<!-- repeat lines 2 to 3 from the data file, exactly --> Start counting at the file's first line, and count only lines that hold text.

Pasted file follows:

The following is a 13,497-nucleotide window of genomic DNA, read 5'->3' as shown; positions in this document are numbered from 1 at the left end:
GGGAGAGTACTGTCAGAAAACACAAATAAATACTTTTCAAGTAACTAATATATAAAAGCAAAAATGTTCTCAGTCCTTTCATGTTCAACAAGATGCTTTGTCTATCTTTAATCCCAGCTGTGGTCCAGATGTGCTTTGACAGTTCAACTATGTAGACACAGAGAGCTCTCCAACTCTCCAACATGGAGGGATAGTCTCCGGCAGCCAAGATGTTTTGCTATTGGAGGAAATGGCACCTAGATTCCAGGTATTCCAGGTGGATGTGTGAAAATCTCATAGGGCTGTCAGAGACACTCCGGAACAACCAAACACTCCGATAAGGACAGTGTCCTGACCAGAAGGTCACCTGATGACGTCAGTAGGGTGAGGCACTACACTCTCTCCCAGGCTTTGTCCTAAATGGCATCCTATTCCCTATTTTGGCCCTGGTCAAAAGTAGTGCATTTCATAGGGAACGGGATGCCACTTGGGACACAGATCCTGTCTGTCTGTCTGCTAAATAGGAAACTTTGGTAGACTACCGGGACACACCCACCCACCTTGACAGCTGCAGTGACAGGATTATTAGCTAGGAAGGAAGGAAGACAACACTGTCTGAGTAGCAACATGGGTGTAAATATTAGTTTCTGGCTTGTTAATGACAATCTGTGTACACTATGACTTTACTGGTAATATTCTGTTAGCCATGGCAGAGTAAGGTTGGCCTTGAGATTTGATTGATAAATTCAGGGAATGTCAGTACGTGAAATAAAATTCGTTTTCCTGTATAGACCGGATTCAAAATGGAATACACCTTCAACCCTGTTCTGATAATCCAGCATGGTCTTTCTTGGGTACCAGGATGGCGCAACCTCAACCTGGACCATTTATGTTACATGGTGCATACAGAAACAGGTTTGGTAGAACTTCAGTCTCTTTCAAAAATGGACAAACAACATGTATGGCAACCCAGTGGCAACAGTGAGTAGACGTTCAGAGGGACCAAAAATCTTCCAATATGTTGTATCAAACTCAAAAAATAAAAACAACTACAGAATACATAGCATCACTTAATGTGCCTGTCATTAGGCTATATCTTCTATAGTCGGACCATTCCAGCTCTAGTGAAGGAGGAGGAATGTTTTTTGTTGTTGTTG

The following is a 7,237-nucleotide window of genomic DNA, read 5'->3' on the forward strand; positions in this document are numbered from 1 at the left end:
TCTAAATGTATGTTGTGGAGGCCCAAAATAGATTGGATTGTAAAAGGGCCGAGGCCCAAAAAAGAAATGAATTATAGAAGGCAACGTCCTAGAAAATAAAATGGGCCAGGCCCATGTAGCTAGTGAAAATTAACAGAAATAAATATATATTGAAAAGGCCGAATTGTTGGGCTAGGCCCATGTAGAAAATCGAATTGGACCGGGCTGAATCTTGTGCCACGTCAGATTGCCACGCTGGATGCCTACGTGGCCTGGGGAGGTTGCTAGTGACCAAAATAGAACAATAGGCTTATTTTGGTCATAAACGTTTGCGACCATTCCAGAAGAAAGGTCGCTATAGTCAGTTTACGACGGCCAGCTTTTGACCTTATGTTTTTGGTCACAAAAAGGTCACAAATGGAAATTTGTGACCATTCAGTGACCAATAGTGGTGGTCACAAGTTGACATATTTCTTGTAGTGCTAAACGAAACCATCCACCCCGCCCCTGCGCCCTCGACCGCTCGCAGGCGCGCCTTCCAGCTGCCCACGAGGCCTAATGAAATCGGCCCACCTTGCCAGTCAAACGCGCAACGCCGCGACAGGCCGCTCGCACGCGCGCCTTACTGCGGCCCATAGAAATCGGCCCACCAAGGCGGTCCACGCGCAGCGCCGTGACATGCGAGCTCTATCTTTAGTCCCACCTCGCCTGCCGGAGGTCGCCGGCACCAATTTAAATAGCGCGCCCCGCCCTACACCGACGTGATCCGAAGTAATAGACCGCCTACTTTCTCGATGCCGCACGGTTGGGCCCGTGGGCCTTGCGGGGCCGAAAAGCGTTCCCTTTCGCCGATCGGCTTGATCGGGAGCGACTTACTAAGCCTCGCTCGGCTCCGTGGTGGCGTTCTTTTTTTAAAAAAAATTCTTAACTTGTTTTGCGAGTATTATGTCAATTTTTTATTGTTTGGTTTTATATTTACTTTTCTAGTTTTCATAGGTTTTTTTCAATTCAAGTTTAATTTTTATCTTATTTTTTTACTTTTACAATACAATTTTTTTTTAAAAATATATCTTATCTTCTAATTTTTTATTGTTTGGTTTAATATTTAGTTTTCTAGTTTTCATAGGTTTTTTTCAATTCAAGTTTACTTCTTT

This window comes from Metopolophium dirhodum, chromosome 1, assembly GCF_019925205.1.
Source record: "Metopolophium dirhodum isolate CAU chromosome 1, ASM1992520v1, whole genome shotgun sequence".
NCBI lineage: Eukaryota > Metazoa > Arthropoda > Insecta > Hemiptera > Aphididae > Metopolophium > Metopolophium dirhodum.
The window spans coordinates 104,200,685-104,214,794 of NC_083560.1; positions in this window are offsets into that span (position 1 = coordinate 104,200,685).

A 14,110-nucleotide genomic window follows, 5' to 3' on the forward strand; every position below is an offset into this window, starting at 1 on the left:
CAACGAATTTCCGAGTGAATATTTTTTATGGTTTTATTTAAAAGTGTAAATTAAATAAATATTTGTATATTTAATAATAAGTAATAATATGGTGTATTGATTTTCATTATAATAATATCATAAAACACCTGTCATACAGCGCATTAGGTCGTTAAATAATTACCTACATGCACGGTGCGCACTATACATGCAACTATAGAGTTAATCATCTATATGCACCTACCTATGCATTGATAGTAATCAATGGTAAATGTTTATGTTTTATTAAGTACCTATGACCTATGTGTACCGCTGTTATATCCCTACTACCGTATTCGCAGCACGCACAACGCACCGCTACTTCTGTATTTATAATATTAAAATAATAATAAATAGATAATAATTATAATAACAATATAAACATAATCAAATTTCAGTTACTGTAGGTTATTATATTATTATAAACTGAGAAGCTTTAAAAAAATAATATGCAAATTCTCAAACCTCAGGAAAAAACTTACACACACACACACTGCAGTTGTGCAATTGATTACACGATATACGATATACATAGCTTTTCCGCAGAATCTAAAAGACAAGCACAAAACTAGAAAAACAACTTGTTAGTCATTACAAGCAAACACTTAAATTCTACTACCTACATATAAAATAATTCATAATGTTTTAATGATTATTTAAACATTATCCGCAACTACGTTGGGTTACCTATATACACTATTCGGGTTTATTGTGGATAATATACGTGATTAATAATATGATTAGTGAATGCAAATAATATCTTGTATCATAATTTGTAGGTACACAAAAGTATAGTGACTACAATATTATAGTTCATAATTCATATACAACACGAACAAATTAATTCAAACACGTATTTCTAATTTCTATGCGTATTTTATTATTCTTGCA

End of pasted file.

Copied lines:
GGGAGAGTACTGTCAGAAAACACAAATAAATACTTTTCAAGTAACTAATATATAAAAGCAAAAATGTTCTCAGTCCTTTCATGTTCAACAAGATGCTTTGTCTATCTTTAATCCCAGCTGTGGTCCAGATGTGCTTTGACAGTTCAACTATGTAGACACAGAGAGCTCTCCAACTCTCCAACATGGAGGGATAGTCTCCGGCAGCCAAGATGTTTTGCTATTGGAGGAAATGGCACCTAGATTCCAGGTATTCCAGGTGGATGTGTGAAAATCTCATAGGGCTGTCAGAGACACTCCGGAACAACCAAACACTCCGATAAGGACAGTGTCCTGACCAGAAGGTCACCTGATGACGTCAGTAGGGTGAGGCACTACACTCTCTCCCAGGCTTTGTCCTAAATGGCATCCTATTCCCTATTTTGGCCCTGGTCAAAAGTAGTGCATTTCATAGGGAACGGGATGCCACTTGGGACACAGATCCTGTCTGTCTGTCTGCTAAATAGGAAACTTTGGTAGACTACCGGGACACACCCACCCACCTTGACAGCTGCAGTGACAGGATTATTAGCTAGGAAGGAAGGAAGACAACACTGTCTGAGTAGCAACATGGGTGTAAATATTAGTTTCTGGCTTGTTAATGACAATCTGTGTACACTATGACTTTACTGGTAATATTCTGTTAGCCATGGCAGAGTAAGGTTGGCCTTGAGATTTGATTGATAAATTCAGGGAATGTCAGTACGTGAAATAAAATTCGTTTTCCTGTATAGACCGGATTCAAAATGGAATACACCTTCAACCCTGTTCTGATAATCCAGCATGGTCTTTCTTGGGTACCAGGATGGCGCAACCTCAACCTGGACCATTTATGTTACATGGTGCATACAGAAACAGGTTTGGTAGAACTTCAGTCTCTTTCAAAAATGGACAAACAACATGTATGGCAACCCAGTGGCAACAGTGAGTAGACGTTCAGAGGGACCAAAAATCTTCCAATATGTTGTATCAAACTCAAAAAATAAAAACAACTACAGAATACATAGCATCACTTAATGTGCCTGTCATTAGGCTATATCTTCTATAGTCGGACCATTCCAGCTCTAGTGAAGGAGGAGGAATGTTTTTTGTTGTTGTTG

The following is a 7,237-nucleotide window of genomic DNA, read 5'->3' on the forward strand; positions in this document are numbered from 1 at the left end: